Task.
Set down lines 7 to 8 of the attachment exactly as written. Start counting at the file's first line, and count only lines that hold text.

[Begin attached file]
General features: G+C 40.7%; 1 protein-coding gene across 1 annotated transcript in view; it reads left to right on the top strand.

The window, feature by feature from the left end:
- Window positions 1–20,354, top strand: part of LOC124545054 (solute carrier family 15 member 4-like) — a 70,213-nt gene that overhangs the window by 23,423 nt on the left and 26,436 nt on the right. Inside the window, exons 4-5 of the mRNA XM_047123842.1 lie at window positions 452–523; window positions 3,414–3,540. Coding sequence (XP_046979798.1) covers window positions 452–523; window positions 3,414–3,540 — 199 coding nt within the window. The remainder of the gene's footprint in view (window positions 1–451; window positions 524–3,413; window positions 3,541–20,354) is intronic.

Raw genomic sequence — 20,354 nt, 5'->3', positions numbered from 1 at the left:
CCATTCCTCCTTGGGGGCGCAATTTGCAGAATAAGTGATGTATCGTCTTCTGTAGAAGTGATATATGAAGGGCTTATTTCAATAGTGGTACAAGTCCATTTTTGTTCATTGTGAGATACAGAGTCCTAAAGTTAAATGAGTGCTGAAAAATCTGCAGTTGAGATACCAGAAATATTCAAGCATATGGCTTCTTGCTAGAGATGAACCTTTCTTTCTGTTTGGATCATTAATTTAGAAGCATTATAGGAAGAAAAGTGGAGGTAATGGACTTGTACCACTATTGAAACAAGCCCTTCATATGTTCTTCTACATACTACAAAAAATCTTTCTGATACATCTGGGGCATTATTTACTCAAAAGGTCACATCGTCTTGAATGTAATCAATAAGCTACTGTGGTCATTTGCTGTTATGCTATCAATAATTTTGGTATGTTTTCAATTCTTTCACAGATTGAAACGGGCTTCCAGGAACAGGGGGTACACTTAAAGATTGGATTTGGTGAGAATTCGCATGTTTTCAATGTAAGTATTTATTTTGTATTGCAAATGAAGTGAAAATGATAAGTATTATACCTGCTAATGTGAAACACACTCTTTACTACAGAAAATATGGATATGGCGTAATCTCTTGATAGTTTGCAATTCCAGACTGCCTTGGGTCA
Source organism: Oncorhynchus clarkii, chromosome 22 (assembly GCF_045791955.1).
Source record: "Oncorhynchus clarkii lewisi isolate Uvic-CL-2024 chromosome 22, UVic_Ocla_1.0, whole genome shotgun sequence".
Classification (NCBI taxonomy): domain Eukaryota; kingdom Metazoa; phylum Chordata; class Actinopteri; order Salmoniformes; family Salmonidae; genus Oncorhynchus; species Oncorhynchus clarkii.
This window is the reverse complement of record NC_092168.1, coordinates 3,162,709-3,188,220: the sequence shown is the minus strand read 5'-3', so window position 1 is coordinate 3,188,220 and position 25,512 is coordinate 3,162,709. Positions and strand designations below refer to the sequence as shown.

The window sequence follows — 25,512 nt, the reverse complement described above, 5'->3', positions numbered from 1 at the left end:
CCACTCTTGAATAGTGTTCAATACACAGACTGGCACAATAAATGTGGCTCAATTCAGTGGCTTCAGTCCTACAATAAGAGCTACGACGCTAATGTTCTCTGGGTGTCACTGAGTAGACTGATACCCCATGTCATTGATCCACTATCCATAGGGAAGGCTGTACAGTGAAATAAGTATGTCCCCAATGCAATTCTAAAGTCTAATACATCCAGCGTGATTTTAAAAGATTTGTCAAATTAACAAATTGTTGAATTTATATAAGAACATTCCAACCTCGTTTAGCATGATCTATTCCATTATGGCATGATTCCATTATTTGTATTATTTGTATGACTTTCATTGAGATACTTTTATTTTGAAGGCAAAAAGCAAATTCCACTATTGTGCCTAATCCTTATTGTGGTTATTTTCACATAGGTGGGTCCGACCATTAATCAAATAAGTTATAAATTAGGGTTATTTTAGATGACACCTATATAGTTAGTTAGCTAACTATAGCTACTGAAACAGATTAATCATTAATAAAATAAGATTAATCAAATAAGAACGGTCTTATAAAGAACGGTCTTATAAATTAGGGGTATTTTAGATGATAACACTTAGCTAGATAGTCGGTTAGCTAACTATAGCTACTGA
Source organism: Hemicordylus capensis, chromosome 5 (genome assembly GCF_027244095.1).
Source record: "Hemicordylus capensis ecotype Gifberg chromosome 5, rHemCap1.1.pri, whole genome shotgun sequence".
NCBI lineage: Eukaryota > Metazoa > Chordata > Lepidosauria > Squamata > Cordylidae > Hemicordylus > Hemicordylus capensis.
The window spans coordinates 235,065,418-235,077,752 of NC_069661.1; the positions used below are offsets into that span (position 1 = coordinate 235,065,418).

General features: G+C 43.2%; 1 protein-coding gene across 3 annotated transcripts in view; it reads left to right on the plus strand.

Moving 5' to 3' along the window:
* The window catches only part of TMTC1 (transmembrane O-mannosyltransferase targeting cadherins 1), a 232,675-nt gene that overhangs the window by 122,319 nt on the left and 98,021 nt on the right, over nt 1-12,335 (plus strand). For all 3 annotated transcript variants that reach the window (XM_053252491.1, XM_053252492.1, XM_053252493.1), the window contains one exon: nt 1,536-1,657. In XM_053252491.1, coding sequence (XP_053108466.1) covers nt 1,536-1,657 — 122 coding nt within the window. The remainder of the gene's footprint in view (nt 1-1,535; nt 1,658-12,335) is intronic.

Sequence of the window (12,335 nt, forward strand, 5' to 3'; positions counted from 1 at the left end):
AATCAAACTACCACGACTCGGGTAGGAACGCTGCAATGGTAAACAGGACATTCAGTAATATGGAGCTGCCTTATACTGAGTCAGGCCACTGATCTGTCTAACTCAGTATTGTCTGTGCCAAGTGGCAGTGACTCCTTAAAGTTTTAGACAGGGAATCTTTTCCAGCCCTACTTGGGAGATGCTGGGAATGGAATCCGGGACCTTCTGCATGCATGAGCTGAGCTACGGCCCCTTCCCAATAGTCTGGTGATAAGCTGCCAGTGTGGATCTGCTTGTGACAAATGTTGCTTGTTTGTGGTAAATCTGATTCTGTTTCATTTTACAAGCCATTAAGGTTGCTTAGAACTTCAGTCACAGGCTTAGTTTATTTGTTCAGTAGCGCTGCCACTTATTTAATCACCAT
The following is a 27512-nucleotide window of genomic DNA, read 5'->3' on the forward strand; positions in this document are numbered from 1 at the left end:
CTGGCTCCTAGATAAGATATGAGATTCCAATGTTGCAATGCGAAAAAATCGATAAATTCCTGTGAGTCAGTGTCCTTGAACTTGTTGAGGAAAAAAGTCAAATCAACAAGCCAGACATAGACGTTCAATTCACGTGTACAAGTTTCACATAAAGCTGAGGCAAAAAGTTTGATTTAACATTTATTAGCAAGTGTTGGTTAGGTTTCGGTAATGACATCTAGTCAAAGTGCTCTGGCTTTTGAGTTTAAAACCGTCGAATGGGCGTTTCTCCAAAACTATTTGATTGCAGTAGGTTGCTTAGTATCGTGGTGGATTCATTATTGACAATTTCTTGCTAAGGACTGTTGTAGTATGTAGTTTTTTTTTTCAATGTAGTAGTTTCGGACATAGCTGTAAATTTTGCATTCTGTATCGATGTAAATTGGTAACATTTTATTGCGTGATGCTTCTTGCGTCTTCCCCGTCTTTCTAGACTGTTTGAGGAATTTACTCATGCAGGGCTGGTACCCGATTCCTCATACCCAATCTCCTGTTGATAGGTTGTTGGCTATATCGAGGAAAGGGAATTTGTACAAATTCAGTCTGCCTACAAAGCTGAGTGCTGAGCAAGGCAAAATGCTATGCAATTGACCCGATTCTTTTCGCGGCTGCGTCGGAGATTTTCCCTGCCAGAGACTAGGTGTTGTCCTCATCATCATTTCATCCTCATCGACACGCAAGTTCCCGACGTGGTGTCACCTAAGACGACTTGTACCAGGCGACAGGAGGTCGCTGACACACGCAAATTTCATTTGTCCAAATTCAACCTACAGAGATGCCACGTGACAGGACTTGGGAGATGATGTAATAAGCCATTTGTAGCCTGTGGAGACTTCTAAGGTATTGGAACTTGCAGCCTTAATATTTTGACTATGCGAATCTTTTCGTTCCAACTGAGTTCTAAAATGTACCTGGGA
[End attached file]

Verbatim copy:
Source record: "Oncorhynchus clarkii lewisi isolate Uvic-CL-2024 chromosome 22, UVic_Ocla_1.0, whole genome shotgun sequence".
Classification (NCBI taxonomy): domain Eukaryota; kingdom Metazoa; phylum Chordata; class Actinopteri; order Salmoniformes; family Salmonidae; genus Oncorhynchus; species Oncorhynchus clarkii.